Patent Citations
Cited PatentFiling datePublication dateApplicantTitle
US4819149 *May 2, 1986Apr 4, 1989Owens-Corning Fiberglas CorporationDistributed control system
US4935863Jan 20, 1988Jun 19, 1990Merlin GerinControl and protection assembly connecting a local area communication network to an industrial process
US5068778Nov 28, 1988Nov 26, 1991Reliance Electric Industrial CompanyIndustrial control system device
US5452201Aug 24, 1993Sep 19, 1995Allen-Bradley Company, Inc.Industrial controller with highly distributed processing
US5768119 *Apr 12, 1996Jun 16, 1998Fisher-Rosemount Systems, Inc.Process control system including alarm priority adjustment
US6088665Nov 3, 1997Jul 11, 2000Fisher Controls International, Inc.Schematic generator for use in a process control network having distributed control functions
US6332180 *Jun 10, 1998Dec 18, 2001Compaq Information Technologies Group, L.P.Method and apparatus for communication in a multi-processor computer system
DE4235186A1Oct 19, 1992Apr 21, 1994Dicon Dinkel Ind Automation GmConnection system linking non networked machine systems to complex network - uses computer server to provide processing of data required for use by number of machine systems
EP0201063A2May 2, 1986Nov 12, 1986Computer X, Inc.Method of locating processes in a distributed data processing system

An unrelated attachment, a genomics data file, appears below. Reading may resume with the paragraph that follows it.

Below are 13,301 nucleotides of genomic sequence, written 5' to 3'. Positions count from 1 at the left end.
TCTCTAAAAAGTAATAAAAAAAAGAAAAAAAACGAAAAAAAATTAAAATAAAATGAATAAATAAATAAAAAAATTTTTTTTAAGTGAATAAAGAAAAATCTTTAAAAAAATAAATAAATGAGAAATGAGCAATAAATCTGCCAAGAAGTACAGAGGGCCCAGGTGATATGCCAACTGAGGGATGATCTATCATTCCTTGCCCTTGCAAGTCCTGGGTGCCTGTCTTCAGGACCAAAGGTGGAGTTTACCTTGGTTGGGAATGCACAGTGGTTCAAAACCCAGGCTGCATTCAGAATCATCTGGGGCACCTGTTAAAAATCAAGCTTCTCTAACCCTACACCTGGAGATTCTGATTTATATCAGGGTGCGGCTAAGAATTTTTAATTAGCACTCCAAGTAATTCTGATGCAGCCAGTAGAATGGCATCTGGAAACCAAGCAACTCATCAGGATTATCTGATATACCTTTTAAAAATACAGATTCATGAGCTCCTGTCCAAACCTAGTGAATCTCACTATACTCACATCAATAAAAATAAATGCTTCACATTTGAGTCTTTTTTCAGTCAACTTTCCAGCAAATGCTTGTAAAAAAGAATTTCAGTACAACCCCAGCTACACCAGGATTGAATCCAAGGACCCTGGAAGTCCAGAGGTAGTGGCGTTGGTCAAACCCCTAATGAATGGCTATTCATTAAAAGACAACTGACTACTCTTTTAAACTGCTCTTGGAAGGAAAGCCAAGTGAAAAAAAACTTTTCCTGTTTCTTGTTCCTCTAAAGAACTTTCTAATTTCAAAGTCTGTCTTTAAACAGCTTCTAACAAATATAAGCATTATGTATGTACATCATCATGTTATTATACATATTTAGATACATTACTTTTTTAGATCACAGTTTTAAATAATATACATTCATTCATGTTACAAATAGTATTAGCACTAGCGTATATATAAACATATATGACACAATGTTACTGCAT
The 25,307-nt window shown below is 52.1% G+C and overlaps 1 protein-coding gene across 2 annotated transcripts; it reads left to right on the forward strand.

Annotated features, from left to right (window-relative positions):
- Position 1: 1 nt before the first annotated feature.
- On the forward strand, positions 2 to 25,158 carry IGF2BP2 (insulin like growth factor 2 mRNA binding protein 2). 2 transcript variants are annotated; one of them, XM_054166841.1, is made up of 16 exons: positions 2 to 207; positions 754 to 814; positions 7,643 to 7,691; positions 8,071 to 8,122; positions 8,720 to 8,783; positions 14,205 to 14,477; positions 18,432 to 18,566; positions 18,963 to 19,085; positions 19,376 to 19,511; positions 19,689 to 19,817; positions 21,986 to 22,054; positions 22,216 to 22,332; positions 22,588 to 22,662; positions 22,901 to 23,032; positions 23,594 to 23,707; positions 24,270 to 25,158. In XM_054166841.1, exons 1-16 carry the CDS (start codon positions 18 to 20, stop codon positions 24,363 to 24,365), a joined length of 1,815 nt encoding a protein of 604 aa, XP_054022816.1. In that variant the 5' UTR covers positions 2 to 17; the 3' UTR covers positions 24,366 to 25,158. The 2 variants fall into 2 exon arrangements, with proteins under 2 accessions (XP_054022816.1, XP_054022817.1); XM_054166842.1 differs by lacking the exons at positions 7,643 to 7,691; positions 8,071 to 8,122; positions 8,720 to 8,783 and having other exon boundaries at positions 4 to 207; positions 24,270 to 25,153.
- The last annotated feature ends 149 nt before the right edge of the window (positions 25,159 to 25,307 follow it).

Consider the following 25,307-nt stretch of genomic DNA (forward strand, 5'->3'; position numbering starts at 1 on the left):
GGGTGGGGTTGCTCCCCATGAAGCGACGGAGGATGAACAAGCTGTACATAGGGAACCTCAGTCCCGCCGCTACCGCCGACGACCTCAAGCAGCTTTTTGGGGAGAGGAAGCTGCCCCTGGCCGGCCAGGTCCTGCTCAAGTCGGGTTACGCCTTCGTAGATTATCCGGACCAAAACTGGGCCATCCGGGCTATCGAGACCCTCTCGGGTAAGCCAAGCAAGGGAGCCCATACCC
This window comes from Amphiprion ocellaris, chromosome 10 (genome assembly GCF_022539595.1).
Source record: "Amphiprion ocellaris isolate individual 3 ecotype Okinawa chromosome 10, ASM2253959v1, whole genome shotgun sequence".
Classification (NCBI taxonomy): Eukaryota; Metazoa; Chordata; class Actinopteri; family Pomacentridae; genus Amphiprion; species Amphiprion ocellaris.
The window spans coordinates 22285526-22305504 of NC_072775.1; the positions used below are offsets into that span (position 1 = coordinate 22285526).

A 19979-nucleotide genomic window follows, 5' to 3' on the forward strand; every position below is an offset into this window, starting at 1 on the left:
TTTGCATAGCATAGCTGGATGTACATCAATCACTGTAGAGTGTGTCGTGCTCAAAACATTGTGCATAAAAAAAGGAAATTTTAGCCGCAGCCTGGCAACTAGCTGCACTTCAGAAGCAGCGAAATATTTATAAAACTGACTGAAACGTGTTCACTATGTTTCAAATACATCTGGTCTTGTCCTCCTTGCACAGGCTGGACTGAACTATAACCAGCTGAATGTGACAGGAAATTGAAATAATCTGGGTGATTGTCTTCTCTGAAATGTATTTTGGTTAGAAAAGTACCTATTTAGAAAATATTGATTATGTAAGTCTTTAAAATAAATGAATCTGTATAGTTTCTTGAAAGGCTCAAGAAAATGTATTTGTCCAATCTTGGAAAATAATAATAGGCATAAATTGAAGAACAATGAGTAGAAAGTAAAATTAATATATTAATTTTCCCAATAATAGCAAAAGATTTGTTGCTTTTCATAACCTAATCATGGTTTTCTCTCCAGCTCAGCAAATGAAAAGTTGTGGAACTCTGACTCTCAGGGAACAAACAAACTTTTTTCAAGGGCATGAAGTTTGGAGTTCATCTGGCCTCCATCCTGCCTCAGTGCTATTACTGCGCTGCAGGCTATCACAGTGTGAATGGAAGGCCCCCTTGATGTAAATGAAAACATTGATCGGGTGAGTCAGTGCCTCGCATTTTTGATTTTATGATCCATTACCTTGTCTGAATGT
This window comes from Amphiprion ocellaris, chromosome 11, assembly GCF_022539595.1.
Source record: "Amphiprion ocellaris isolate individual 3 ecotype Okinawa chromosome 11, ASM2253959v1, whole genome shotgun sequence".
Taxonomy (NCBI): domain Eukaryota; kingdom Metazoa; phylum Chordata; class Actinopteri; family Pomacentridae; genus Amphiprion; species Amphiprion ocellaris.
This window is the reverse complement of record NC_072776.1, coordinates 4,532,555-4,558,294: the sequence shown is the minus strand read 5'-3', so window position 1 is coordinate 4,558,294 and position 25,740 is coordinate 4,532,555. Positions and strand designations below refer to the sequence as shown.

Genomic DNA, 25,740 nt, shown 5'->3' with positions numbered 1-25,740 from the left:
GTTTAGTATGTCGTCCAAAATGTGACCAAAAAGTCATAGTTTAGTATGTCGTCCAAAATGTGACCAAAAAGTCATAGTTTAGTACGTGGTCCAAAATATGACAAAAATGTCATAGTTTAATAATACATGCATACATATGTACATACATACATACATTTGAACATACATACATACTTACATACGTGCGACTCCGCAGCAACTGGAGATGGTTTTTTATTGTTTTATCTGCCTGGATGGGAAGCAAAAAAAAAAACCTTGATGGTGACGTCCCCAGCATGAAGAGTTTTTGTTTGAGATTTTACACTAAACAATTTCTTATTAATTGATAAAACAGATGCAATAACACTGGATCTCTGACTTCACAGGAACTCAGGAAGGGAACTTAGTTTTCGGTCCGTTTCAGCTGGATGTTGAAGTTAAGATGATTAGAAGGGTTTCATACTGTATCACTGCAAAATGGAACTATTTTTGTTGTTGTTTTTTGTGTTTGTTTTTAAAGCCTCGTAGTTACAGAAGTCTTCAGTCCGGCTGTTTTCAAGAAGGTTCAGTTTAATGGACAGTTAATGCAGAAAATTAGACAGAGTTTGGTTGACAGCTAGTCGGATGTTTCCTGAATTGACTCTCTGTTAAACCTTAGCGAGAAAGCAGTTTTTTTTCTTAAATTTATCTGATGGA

EP0303565A1Jul 6, 1988Feb 15, 1989Ciba-Geigy AgManufacturing installation for the production of a product
EP0352683A2Jul 23, 1989Jan 31, 1990Allen-Bradley Company, Inc.Programmable controller module identification system
EP0413044A1Aug 16, 1989Feb 20, 1991Siemens AktiengesellschaftFlexible automation system for variable industrial processes
EP0604091A2Dec 13, 1993Jun 29, 1994Hitachi, Ltd.Monitoring and controlling method and system
JP62307552A Title not available
JPH04195201A Title not available
WO1995030937A1Apr 27, 1995Nov 16, 1995Peter FritzRunning system for a technical installation
Non-Patent Citations
Reference
1"Offene Kommunikation mit dem Aktuator-Sensor-Bereich", Engineering & Automation 17 (1995), Heft 1, pp. 10-11.
2H. Walz, "Dezentrale Automatsierungssysteme auf PDV-Bus-Basis", Elektronik 8/19.4 1984, pp. 45-50.
3Jens Thielmann, "Dezentral bringt mehr", Drive & Control 1/96, pp 4-9.
4W. Muller, "Aus den Unternehmen Procontrol 1, ein dezentrales Industrieleitsystem", Regelungstechnische Praxis, 26 Jg. 1984, H 11, pp. 513-517.
Referenced by
Citing PatentFiling datePublication dateApplicantTitle
US6643555 *Oct 10, 2000Nov 4, 2003Schneider Automation Inc.Method and apparatus for generating an application for an automation control system
US6954680Jan 18, 2002Oct 11, 2005Siemens AktiengesellschaftMethod and system for the electronic provision of services for machines via a data communication link
US6975913Sep 12, 2001Dec 13, 2005Siemens AktiengesellschaftDatabase system and method for industrial automation services